Date of Award
Evidence-Based Project Report
Doctor of Nursing Practice (DNP)
Amy C. Cory
Historically, African Americans and Hispanics in the United States have been disproportionately affected by human immunodeficiency virus (HIV) and other sexually transmitted diseases (STDs), as compared with non-Hispanic whites. Females continue to outnumber males with these diagnoses. Women are generally at greater risk of acquiring HIV and other STDs than men because the female genital tract is more prone to injury and infection resulting from high-risk heterosexual contact (Crepaz et al., 2009). The purpose of the evidence based project was to implement and evaluate an educational intervention for the prevention of HIV and STDs. The Health Belief Model (HBM) was used as the theoretical foundation, along with a systematic approach to establish an educational intervention for STD prevention. This program was introduced to a federally qualified health clinic located in Northwest Indiana. To determine if the program was effective, participants were given a pre-intervention survey that measured STD knowledge, attitude toward condom use, and sexual assertiveness. An educational intervention was provided immediately after the survey, and a post-intervention survey was given 10 weeks later. Paired samples t tests were calculated to compare the mean pre-intervention total score to the mean post-intervention total score. The mean pre-intervention score was 2.35 (SD = 0.44), and the mean post-intervention score was 2.56 (SD = 0.27). An increase in knowledge occurred as evidenced by the higher mean post-intervention score. However, the difference between pre-intervention and post-intervention scores of knowledge were not statistically significant (t (7) = -1.407, p >.05). Results demonstrated that brief STD educational programs can be beneficial in this population. This project is being considered as part of an ongoing educational series in the clinic.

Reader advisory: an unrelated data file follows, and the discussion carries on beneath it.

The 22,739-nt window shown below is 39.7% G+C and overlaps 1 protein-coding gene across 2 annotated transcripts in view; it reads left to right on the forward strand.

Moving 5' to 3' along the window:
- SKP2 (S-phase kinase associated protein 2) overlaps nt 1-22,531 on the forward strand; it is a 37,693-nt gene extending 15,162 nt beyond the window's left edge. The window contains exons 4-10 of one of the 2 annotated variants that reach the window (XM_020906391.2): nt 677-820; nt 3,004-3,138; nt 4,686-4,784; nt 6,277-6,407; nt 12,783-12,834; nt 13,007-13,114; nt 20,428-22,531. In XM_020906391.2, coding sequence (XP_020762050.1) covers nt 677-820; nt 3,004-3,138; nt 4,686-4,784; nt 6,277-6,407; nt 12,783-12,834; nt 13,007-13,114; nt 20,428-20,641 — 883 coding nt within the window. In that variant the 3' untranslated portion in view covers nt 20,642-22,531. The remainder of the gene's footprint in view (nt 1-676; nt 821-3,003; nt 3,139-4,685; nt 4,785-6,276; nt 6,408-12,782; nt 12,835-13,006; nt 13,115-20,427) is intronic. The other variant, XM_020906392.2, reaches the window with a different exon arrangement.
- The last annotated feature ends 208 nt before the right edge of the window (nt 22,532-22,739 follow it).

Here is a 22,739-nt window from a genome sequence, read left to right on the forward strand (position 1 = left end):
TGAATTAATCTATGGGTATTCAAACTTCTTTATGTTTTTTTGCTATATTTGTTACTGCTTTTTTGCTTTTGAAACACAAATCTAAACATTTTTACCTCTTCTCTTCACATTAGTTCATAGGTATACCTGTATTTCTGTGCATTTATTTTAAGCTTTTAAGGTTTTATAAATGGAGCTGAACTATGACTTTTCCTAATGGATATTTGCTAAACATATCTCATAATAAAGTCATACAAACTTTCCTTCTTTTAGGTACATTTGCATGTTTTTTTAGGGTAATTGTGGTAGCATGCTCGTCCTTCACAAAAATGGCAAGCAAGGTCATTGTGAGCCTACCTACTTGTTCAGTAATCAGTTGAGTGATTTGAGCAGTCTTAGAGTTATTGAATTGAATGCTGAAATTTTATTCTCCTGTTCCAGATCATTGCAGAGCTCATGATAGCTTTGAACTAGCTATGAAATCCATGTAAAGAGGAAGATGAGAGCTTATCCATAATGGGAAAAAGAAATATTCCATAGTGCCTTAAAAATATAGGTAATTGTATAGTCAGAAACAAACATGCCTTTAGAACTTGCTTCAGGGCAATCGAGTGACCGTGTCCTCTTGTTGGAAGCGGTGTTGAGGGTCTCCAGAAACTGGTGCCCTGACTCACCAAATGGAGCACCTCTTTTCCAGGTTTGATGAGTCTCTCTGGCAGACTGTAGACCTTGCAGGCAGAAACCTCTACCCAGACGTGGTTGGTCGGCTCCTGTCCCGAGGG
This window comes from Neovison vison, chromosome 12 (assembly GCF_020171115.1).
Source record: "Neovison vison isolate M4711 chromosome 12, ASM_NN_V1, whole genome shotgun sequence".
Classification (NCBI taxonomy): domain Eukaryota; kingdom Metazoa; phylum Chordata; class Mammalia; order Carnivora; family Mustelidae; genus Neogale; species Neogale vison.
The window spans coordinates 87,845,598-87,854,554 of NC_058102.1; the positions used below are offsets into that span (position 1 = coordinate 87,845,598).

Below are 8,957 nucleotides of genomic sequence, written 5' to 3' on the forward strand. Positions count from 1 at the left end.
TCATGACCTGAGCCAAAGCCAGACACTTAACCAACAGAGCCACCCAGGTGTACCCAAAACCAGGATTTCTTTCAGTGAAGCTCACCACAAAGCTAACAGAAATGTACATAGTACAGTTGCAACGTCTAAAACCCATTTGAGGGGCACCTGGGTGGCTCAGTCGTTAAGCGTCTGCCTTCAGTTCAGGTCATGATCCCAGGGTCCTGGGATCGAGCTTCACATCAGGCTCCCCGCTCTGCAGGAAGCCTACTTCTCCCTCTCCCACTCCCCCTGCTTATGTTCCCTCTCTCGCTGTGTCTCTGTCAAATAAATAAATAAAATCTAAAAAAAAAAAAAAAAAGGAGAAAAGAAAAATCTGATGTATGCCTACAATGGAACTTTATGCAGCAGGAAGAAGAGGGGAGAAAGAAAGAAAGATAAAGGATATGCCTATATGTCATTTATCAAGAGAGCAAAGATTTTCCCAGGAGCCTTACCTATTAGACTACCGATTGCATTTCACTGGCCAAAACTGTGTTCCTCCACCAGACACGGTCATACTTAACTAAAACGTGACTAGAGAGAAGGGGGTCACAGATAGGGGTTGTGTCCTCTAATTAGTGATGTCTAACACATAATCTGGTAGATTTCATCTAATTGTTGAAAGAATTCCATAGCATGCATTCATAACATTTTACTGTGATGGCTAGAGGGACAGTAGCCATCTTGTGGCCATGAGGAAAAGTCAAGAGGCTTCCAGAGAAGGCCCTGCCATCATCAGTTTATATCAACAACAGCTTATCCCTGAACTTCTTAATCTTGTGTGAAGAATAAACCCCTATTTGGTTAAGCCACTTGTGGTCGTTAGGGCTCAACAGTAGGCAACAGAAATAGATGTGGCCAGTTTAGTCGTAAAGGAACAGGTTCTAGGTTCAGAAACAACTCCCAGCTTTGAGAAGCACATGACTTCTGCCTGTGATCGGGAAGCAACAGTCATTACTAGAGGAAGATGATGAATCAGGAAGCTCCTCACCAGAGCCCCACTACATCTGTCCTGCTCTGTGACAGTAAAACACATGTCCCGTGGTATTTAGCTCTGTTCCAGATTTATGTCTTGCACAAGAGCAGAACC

Witherspoon, Umparrys L., "Effect of an Educational Intervention for Prevention of STD in Minority Women" (2016). Evidence-Based Practice Project Reports. 94.